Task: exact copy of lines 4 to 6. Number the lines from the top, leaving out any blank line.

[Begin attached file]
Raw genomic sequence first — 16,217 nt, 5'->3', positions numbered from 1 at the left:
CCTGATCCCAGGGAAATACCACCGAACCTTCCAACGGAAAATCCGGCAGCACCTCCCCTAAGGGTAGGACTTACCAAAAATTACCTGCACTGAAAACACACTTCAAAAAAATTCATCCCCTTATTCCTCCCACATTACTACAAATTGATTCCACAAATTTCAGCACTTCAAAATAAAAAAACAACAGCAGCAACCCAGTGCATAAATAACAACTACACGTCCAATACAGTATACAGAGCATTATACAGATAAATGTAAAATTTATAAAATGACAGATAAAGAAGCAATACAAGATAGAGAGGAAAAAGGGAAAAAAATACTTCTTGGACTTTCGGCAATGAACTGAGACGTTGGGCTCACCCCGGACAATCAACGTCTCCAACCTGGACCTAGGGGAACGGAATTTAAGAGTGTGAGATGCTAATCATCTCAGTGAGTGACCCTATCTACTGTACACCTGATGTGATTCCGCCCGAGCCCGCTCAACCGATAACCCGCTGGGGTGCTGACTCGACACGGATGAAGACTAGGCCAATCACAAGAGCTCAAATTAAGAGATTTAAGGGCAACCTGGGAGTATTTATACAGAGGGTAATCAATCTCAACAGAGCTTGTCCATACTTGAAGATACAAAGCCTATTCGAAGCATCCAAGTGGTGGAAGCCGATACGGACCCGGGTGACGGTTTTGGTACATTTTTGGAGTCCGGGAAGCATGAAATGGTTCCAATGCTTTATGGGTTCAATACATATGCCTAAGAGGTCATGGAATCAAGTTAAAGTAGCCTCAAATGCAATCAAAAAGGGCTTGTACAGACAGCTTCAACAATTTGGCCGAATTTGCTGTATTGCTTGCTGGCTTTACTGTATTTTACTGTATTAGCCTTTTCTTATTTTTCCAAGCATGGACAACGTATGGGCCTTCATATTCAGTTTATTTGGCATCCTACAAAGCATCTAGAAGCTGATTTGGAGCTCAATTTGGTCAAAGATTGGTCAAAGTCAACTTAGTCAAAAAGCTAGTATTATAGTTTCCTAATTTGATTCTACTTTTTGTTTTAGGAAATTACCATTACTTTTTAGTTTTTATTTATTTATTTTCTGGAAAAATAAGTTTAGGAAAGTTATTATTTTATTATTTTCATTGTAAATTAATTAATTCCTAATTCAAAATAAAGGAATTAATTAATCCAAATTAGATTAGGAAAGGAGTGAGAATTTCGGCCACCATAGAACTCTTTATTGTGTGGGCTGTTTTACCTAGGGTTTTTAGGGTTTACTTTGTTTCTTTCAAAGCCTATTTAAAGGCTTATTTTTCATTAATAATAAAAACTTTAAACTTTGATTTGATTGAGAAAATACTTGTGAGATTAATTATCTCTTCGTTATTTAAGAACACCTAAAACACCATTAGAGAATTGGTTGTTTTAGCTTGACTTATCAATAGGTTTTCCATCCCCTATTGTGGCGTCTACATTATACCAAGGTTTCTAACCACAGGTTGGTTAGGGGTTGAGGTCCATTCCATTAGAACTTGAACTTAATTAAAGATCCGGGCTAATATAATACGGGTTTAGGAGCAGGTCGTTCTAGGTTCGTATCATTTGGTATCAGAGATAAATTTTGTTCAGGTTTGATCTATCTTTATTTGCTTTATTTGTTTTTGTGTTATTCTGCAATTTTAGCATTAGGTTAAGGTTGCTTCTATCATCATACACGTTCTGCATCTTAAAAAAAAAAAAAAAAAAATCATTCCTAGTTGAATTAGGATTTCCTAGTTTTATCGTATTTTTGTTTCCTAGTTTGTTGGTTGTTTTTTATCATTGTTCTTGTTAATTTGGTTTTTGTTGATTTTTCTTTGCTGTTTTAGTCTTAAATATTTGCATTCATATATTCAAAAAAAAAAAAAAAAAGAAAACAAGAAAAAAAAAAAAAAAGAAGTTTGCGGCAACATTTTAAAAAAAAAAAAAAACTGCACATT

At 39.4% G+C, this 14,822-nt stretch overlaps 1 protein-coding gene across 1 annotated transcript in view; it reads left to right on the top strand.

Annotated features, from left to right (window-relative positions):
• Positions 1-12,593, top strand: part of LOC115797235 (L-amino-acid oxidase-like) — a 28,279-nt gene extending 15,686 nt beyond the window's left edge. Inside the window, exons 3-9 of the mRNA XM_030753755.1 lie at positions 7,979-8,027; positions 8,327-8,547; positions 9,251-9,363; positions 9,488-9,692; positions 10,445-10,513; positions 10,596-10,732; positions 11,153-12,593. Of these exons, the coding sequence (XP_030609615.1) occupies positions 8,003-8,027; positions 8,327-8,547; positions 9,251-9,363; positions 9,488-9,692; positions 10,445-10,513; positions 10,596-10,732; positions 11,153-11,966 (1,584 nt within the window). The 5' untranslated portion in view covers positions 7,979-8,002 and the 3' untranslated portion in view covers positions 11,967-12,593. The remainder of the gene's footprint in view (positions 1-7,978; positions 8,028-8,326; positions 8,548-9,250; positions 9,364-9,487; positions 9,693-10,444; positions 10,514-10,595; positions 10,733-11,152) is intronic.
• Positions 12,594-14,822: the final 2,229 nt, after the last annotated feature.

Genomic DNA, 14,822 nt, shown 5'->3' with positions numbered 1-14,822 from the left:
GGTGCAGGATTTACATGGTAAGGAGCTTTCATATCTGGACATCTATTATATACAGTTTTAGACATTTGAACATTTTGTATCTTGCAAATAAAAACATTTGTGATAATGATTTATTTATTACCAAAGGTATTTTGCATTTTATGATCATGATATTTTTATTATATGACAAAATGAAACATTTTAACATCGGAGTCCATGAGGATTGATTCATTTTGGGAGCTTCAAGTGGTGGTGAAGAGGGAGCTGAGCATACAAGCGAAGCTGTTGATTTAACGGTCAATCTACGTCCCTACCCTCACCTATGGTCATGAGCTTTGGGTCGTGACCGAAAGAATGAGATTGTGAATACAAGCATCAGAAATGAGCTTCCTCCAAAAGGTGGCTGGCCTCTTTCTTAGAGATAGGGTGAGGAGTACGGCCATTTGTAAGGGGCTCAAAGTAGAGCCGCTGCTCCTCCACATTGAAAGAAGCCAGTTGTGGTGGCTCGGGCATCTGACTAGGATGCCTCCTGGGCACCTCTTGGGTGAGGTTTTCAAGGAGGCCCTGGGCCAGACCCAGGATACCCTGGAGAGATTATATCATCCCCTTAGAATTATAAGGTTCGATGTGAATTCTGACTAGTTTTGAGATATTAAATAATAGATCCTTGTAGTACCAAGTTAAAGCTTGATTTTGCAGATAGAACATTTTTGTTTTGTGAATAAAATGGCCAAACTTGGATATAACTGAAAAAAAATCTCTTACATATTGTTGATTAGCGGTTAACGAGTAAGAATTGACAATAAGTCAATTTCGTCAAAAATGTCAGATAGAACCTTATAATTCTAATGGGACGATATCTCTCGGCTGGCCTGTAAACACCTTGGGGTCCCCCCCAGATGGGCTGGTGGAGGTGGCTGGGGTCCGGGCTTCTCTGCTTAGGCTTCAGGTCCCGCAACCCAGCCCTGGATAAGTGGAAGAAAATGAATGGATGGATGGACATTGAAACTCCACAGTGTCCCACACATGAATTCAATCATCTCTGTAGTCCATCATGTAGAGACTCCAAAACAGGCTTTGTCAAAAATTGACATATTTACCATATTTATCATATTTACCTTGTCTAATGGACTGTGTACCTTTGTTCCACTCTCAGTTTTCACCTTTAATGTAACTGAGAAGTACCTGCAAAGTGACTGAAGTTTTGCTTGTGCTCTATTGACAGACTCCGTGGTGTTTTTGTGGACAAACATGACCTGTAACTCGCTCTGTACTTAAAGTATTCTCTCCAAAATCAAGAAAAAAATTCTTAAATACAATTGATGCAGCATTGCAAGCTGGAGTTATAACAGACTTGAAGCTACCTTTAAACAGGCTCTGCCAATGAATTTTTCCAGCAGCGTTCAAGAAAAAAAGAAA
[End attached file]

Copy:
Annotated features, from left to right (window-relative positions):
• Positions 1-12,593, top strand: part of LOC115797235 (L-amino-acid oxidase-like) — a 28,279-nt gene extending 15,686 nt beyond the window's left edge. Inside the window, exons 3-9 of the mRNA XM_030753755.1 lie at positions 7,979-8,027; positions 8,327-8,547; positions 9,251-9,363; positions 9,488-9,692; positions 10,445-10,513; positions 10,596-10,732; positions 11,153-12,593. Of these exons, the coding sequence (XP_030609615.1) occupies positions 8,003-8,027; positions 8,327-8,547; positions 9,251-9,363; positions 9,488-9,692; positions 10,445-10,513; positions 10,596-10,732; positions 11,153-11,966 (1,584 nt within the window). The 5' untranslated portion in view covers positions 7,979-8,002 and the 3' untranslated portion in view covers positions 11,967-12,593. The remainder of the gene's footprint in view (positions 1-7,978; positions 8,028-8,326; positions 8,548-9,250; positions 9,364-9,487; positions 9,693-10,444; positions 10,514-10,595; positions 10,733-11,152) is intronic.
• Positions 12,594-14,822: the final 2,229 nt, after the last annotated feature.